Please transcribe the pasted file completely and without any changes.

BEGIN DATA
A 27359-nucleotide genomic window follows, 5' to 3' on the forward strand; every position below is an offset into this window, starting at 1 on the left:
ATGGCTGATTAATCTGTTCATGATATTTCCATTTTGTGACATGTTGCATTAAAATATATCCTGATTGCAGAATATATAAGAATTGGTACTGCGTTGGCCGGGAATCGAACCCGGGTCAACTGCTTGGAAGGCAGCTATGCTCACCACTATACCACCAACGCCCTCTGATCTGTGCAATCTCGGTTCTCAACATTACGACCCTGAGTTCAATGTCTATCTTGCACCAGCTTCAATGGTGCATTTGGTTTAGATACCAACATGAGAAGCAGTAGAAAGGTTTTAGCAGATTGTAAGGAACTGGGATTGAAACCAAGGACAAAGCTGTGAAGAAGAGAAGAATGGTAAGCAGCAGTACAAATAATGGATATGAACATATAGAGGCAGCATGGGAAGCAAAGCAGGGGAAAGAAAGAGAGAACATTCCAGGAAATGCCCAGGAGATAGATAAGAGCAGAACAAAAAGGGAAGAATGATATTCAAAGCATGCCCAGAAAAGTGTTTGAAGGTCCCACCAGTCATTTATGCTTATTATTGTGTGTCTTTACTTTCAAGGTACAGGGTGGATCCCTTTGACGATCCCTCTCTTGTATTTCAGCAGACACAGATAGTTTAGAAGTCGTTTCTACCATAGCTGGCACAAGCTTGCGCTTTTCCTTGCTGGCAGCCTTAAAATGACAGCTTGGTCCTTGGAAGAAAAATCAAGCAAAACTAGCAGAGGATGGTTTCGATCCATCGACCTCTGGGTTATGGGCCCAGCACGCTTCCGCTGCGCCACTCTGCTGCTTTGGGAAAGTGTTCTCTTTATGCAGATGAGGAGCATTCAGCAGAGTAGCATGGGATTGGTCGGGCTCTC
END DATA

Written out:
A 27359-nucleotide genomic window follows, 5' to 3' on the forward strand; every position below is an offset into this window, starting at 1 on the left:
ATGGCTGATTAATCTGTTCATGATATTTCCATTTTGTGACATGTTGCATTAAAATATATCCTGATTGCAGAATATATAAGAATTGGTACTGCGTTGGCCGGGAATCGAACCCGGGTCAACTGCTTGGAAGGCAGCTATGCTCACCACTATACCACCAACGCCCTCTGATCTGTGCAATCTCGGTTCTCAACATTACGACCCTGAGTTCAATGTCTATCTTGCACCAGCTTCAATGGTGCATTTGGTTTAGATACCAACATGAGAAGCAGTAGAAAGGTTTTAGCAGATTGTAAGGAACTGGGATTGAAACCAAGGACAAAGCTGTGAAGAAGAGAAGAATGGTAAGCAGCAGTACAAATAATGGATATGAACATATAGAGGCAGCATGGGAAGCAAAGCAGGGGAAAGAAAGAGAGAACATTCCAGGAAATGCCCAGGAGATAGATAAGAGCAGAACAAAAAGGGAAGAATGATATTCAAAGCATGCCCAGAAAAGTGTTTGAAGGTCCCACCAGTCATTTATGCTTATTATTGTGTGTCTTTACTTTCAAGGTACAGGGTGGATCCCTTTGACGATCCCTCTCTTGTATTTCAGCAGACACAGATAGTTTAGAAGTCGTTTCTACCATAGCTGGCACAAGCTTGCGCTTTTCCTTGCTGGCAGCCTTAAAATGACAGCTTGGTCCTTGGAAGAAAAATCAAGCAAAACTAGCAGAGGATGGTTTCGATCCATCGACCTCTGGGTTATGGGCCCAGCACGCTTCCGCTGCGCCACTCTGCTGCTTTGGGAAAGTGTTCTCTTTATGCAGATGAGGAGCATTCAGCAGAGTAGCATGGGATTGGTCGGGCTCTC